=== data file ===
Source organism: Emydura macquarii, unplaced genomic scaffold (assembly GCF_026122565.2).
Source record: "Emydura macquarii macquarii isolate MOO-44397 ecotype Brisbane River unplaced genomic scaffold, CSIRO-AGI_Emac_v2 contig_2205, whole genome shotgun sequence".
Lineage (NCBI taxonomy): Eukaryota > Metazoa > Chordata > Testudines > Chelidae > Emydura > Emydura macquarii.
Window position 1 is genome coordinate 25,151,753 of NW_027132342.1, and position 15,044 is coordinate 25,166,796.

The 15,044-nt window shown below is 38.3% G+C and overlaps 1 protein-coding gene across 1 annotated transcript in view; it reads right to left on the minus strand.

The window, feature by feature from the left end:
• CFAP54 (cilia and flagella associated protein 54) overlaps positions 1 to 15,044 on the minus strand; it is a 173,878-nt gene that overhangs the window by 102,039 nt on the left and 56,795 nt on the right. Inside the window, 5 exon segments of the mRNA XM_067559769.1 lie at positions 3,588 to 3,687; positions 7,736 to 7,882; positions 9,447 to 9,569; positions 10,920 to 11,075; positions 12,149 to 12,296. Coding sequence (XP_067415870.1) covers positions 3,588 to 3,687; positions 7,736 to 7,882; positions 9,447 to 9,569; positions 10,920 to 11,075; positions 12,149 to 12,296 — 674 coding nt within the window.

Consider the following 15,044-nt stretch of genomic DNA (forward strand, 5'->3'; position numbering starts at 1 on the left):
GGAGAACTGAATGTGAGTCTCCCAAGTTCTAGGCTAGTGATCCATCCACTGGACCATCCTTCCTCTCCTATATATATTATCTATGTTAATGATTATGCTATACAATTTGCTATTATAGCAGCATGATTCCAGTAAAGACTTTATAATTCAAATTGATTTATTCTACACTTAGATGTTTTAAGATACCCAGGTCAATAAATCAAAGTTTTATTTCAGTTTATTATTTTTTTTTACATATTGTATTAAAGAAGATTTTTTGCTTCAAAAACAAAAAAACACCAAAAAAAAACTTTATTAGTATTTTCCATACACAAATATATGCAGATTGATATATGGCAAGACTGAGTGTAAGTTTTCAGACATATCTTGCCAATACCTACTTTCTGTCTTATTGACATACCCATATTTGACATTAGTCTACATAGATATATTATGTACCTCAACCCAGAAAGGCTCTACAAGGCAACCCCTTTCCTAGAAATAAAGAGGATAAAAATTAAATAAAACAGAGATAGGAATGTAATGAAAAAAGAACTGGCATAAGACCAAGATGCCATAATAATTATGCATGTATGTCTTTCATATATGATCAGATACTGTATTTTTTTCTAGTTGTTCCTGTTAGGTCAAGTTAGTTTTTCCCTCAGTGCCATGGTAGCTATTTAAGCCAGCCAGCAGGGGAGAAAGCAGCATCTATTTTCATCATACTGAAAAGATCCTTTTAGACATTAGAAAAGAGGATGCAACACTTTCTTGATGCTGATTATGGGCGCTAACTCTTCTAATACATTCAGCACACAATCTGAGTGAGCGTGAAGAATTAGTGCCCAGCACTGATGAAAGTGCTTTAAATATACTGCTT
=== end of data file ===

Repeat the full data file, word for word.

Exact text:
Source organism: Emydura macquarii, unplaced genomic scaffold (assembly GCF_026122565.2).
Source record: "Emydura macquarii macquarii isolate MOO-44397 ecotype Brisbane River unplaced genomic scaffold, CSIRO-AGI_Emac_v2 contig_2205, whole genome shotgun sequence".
Lineage (NCBI taxonomy): Eukaryota > Metazoa > Chordata > Testudines > Chelidae > Emydura > Emydura macquarii.
Window position 1 is genome coordinate 25,151,753 of NW_027132342.1, and position 15,044 is coordinate 25,166,796.

The 15,044-nt window shown below is 38.3% G+C and overlaps 1 protein-coding gene across 1 annotated transcript in view; it reads right to left on the minus strand.

The window, feature by feature from the left end:
• CFAP54 (cilia and flagella associated protein 54) overlaps positions 1 to 15,044 on the minus strand; it is a 173,878-nt gene that overhangs the window by 102,039 nt on the left and 56,795 nt on the right. Inside the window, 5 exon segments of the mRNA XM_067559769.1 lie at positions 3,588 to 3,687; positions 7,736 to 7,882; positions 9,447 to 9,569; positions 10,920 to 11,075; positions 12,149 to 12,296. Coding sequence (XP_067415870.1) covers positions 3,588 to 3,687; positions 7,736 to 7,882; positions 9,447 to 9,569; positions 10,920 to 11,075; positions 12,149 to 12,296 — 674 coding nt within the window.

Consider the following 15,044-nt stretch of genomic DNA (forward strand, 5'->3'; position numbering starts at 1 on the left):
GGAGAACTGAATGTGAGTCTCCCAAGTTCTAGGCTAGTGATCCATCCACTGGACCATCCTTCCTCTCCTATATATATTATCTATGTTAATGATTATGCTATACAATTTGCTATTATAGCAGCATGATTCCAGTAAAGACTTTATAATTCAAATTGATTTATTCTACACTTAGATGTTTTAAGATACCCAGGTCAATAAATCAAAGTTTTATTTCAGTTTATTATTTTTTTTTACATATTGTATTAAAGAAGATTTTTTGCTTCAAAAACAAAAAAACACCAAAAAAAAACTTTATTAGTATTTTCCATACACAAATATATGCAGATTGATATATGGCAAGACTGAGTGTAAGTTTTCAGACATATCTTGCCAATACCTACTTTCTGTCTTATTGACATACCCATATTTGACATTAGTCTACATAGATATATTATGTACCTCAACCCAGAAAGGCTCTACAAGGCAACCCCTTTCCTAGAAATAAAGAGGATAAAAATTAAATAAAACAGAGATAGGAATGTAATGAAAAAAGAACTGGCATAAGACCAAGATGCCATAATAATTATGCATGTATGTCTTTCATATATGATCAGATACTGTATTTTTTTCTAGTTGTTCCTGTTAGGTCAAGTTAGTTTTTCCCTCAGTGCCATGGTAGCTATTTAAGCCAGCCAGCAGGGGAGAAAGCAGCATCTATTTTCATCATACTGAAAAGATCCTTTTAGACATTAGAAAAGAGGATGCAACACTTTCTTGATGCTGATTATGGGCGCTAACTCTTCTAATACATTCAGCACACAATCTGAGTGAGCGTGAAGAATTAGTGCCCAGCACTGATGAAAGTGCTTTAAATATACTGCTT